So here I sit with a bona fide injury and the question of what I should do about it. Do I sit on it and let it heal? Do I push through it? Do I find a way to change things up and work around it? Do I do all of the above? The answer is yes; to the last one and all the rest of them too. I have some big and expensive races coming up that involve travel and vacation time. Canceling is really not an option, so what’s my best bet to being able to run those races and still get my foot better? I will answer that question, but I have to preface my answer with a statement. I am choosing to do something that is not recommended, proven, or considered smart; at least not as far as I know. I would never tell one of my clients to do what I have decided to do, and I do not exactly approve of what I’ve chosen to do. The problem is I have an “I can do this” attitude like most of you do, and I know that there is nothing I cannot do. Last year I finished the Disney World Marathon after breaking my big toe the day before. When I did it I had no real understanding of what I had pushed through. I knew the pain of course, and I felt proud of my toughness, but it’s been everyone’s reaction to that feat of strength that has let me know it was more than I thought it to be. I’m sure that experience, along with many others through the years, are what has led me to the course of action I’ve set in front of myself, which is as follows.
I’m going to keep training and getting my runs in, but I am also going to be resting a ton. I’m doing this by using what I know and what I’ve learned recently. First, I am wearing a boot whenever I am not on my feet. I’m wearing it right now, and I have it on most of the day. This immobilizes my foot and allows the pressure to be taken off the plantar tissue that is effectively pulling my foot apart. At night when I sleep I either wear the boot or a plantar fasciitis brace to keep the plantar tissue from tightening up while I sleep. I’ve been doing this for three days now, and the response to it has been amazing. When I started this treatment I could not put any pressure on my heel, and after three days I can stand on it without much pain at all. It’s been impressive. Now for the not so smart portion of my plan: I’m going to run but with a twist. I will only run my personal training runs and no longer run with my clients as well. I like to run with my clients and provide them with real time queues for adjustments as well being able to help them learn how to pace themselves by setting good consistent paces while we run. All of this has been too much so I have to back off. For my personal runs I am employing the help of my friend the racing flat, and I don’t mean some of these pretend flats that are on the market but a true to form minimal shoe. I have found that the typically hated cushioning of the shoe protects my heel, and it does not hurt at all when I touch my heel down while wearing conventional type shoes. When running in my ZEMs or Vibram Five Fingers I do not heel strike, but my heel does touch the ground, and when my heel hits a rock, rough spot, or uneven space on the sidewalk my run is effectively over. The instant that happens, searing pain causes my foot to lock up, which then locks up the calf, which puts me in a near stop. The built up foam of a shoe keeps me from feeling those spots, so shoes it is.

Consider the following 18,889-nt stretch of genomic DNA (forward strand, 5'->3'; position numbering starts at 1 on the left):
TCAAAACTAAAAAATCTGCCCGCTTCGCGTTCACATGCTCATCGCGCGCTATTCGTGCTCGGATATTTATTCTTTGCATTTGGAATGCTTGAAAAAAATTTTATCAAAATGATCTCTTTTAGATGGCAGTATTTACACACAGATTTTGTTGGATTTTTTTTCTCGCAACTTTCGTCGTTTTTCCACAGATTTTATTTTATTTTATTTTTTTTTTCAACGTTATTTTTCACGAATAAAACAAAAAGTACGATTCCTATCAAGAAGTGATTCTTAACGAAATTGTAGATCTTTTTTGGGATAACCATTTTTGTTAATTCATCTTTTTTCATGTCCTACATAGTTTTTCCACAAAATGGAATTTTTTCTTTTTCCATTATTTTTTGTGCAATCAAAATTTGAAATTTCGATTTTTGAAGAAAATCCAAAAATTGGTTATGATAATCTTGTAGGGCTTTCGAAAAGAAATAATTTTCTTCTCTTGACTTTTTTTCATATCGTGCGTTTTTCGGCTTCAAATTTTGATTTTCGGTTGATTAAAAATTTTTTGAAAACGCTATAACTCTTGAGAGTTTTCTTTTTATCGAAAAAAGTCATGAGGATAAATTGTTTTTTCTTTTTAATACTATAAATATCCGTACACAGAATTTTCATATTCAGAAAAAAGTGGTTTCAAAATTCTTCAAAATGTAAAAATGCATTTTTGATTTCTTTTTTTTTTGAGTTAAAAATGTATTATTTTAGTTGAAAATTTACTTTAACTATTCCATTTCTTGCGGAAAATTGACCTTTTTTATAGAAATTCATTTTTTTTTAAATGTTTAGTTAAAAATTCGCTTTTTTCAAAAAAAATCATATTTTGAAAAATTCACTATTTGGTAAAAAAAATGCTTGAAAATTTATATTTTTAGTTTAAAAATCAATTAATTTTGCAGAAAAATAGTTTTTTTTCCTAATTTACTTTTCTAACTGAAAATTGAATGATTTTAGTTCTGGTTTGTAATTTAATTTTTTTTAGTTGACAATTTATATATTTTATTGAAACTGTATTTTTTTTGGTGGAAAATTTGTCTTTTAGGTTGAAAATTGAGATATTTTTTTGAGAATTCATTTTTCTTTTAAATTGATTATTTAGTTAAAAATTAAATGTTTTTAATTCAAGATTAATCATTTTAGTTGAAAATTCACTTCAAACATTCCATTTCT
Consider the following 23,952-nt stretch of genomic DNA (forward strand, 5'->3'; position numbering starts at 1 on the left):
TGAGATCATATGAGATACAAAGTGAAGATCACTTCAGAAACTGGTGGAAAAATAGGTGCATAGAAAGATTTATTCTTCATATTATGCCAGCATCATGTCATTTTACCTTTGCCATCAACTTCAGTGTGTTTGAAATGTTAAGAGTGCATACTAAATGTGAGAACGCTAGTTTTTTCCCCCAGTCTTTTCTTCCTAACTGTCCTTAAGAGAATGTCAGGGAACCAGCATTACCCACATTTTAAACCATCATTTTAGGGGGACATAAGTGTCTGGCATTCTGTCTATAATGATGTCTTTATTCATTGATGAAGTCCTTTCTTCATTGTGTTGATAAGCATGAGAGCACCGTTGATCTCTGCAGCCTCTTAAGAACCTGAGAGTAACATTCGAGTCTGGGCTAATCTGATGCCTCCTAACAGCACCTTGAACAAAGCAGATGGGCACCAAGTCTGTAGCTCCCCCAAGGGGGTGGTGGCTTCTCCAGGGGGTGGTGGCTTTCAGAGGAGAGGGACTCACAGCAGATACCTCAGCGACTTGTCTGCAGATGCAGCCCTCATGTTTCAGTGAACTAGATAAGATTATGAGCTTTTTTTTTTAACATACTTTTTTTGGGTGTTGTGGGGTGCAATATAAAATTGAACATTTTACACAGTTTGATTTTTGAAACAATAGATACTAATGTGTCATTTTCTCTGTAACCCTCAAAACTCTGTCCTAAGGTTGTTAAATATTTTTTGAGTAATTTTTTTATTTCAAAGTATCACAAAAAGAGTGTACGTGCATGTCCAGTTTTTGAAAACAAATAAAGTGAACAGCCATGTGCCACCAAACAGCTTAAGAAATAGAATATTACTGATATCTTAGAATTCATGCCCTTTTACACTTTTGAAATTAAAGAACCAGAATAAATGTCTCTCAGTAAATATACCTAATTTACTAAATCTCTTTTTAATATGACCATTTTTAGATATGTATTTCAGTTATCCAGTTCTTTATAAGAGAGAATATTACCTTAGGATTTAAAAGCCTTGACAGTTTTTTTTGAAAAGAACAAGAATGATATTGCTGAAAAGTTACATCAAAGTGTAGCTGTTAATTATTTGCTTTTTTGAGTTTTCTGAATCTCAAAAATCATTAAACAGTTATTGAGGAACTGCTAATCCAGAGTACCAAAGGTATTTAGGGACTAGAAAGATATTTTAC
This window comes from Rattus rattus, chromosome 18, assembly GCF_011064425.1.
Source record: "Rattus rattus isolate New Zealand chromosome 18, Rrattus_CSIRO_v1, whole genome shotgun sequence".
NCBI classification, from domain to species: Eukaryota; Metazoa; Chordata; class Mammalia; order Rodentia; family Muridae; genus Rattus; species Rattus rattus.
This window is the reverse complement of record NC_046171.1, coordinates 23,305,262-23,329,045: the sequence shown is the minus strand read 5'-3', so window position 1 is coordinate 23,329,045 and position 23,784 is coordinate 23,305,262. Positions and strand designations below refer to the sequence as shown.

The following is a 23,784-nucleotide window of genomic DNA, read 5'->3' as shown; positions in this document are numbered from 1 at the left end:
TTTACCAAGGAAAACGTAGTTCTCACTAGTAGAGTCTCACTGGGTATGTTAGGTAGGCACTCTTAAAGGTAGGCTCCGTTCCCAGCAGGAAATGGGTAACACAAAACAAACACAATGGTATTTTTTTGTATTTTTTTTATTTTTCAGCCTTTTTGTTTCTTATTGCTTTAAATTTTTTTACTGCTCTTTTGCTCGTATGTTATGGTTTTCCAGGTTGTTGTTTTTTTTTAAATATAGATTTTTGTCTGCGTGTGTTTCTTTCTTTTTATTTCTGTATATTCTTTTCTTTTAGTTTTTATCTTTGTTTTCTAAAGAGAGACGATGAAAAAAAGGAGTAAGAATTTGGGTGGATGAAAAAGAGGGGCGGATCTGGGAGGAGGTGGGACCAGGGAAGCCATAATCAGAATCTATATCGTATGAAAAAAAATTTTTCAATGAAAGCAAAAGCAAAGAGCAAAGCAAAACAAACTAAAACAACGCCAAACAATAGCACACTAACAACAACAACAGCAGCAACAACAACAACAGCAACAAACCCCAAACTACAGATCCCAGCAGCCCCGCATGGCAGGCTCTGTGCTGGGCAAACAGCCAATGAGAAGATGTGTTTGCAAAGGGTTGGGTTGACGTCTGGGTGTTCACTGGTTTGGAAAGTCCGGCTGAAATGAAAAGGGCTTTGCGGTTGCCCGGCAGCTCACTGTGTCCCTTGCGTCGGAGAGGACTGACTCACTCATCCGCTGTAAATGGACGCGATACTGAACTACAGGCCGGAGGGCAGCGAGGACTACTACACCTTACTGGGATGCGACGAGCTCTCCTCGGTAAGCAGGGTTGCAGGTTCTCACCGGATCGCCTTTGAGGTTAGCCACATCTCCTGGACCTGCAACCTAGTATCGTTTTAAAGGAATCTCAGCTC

I have chosen a shoe I’ve promoted on this site quite a bit, and that is the Saucony A4. It’s as minimal a running shoe as I can find outside of actual minimal shoes. It is roughly 8mm in the forefoot and about 12mm in the heel. The toe drop is linear and the shoe has no built in arch support. The toe box is roomy enough to house my forefoot and is very light at 6.4oz. The shoe gives me just enough protection at the heel for those times where it might hit something I do not want it to, but it does not inhibit my preferred midfoot strike. I believe this option along with the amounts of rest I am giving my foot will get the job done. Will I heal completely? I don’t know, but I have to get through January’s Goofy Challenge before I can think about shutting it down so this is the plan.
It’s an attempt at being smart with my typical ounce of recklessness thrown in.
What would you do?